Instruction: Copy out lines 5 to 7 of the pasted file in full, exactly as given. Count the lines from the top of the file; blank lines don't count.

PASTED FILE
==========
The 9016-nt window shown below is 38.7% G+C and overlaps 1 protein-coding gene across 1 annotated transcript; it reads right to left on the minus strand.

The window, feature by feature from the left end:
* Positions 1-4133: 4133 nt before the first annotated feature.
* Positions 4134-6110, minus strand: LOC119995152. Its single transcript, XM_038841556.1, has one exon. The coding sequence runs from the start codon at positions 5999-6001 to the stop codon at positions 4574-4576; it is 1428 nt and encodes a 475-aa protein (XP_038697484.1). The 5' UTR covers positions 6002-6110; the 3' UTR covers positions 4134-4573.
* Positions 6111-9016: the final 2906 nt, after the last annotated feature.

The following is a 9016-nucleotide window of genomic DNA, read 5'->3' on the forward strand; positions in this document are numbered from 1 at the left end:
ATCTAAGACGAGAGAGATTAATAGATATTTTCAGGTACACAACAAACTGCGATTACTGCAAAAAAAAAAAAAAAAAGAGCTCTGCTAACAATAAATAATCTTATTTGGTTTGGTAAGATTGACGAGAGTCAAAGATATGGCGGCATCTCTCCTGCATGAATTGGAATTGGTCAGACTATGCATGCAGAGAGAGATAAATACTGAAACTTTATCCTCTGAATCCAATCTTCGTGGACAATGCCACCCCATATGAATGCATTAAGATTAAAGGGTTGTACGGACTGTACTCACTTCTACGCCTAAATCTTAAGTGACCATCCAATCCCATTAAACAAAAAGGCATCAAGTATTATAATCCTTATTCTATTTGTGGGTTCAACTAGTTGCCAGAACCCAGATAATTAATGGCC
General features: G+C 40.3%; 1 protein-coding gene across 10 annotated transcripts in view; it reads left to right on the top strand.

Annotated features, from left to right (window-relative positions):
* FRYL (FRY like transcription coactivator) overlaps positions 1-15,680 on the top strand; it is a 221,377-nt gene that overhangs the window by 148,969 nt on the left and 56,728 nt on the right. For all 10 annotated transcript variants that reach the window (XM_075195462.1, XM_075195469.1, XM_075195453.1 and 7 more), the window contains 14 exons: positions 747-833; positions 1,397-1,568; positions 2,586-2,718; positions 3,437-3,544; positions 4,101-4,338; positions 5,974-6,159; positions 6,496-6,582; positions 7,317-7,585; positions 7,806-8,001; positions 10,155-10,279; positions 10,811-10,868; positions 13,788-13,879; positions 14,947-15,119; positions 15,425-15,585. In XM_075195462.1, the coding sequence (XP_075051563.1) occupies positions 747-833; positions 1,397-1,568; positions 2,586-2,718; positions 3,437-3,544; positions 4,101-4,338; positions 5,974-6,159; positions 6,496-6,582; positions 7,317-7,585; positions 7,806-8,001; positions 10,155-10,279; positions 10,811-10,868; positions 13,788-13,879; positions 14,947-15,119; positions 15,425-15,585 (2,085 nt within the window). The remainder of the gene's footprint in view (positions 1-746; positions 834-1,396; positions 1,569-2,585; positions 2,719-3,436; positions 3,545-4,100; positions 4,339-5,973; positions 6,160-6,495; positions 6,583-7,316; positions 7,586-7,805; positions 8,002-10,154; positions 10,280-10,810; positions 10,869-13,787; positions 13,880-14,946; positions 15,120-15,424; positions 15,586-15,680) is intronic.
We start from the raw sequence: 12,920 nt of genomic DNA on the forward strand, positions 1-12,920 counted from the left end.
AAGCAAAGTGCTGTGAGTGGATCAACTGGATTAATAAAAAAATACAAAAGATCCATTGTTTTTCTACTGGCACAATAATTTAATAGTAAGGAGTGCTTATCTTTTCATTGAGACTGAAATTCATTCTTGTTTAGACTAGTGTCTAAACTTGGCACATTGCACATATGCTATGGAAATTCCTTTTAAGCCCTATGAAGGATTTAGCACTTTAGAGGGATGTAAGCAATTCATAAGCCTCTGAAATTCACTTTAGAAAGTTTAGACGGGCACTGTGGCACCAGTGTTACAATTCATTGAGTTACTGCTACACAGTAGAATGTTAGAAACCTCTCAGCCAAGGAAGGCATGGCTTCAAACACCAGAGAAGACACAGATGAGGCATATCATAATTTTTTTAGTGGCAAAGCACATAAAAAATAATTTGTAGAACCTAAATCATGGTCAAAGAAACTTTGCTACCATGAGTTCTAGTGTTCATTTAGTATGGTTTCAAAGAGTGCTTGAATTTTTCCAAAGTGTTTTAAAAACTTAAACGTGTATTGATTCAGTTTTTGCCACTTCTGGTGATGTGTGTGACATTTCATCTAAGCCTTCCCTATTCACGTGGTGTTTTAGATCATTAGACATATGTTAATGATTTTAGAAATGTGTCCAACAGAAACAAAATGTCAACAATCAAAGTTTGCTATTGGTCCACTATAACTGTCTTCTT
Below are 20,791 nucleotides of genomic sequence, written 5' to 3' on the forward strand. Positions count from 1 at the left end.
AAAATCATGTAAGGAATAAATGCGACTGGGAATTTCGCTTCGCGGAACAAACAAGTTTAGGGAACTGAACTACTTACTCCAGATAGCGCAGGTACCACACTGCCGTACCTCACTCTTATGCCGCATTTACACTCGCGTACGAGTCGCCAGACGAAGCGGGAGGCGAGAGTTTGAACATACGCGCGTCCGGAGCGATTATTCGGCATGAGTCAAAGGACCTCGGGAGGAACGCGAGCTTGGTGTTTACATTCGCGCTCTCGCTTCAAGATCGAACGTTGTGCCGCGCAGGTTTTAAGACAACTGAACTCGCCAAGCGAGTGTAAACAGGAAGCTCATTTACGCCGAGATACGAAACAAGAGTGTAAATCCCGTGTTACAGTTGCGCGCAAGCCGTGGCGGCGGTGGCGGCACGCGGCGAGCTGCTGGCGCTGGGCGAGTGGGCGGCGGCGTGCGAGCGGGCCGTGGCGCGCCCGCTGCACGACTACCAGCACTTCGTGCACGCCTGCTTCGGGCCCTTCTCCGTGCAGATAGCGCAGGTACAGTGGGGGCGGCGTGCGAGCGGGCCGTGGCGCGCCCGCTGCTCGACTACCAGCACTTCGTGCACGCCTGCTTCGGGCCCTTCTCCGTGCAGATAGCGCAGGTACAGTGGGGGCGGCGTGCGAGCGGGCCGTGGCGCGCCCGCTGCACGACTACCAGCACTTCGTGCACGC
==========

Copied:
* Positions 6111-9016: the final 2906 nt, after the last annotated feature.

The following is a 9016-nucleotide window of genomic DNA, read 5'->3' on the forward strand; positions in this document are numbered from 1 at the left end:
ATCTAAGACGAGAGAGATTAATAGATATTTTCAGGTACACAACAAACTGCGATTACTGCAAAAAAAAAAAAAAAAAGAGCTCTGCTAACAATAAATAATCTTATTTGGTTTGGTAAGATTGACGAGAGTCAAAGATATGGCGGCATCTCTCCTGCATGAATTGGAATTGGTCAGACTATGCATGCAGAGAGAGATAAATACTGAAACTTTATCCTCTGAATCCAATCTTCGTGGACAATGCCACCCCATATGAATGCATTAAGATTAAAGGGTTGTACGGACTGTACTCACTTCTACGCCTAAATCTTAAGTGACCATCCAATCCCATTAAACAAAAAGGCATCAAGTATTATAATCCTTATTCTATTTGTGGGTTCAACTAGTTGCCAGAACCCAGATAATTAATGGCC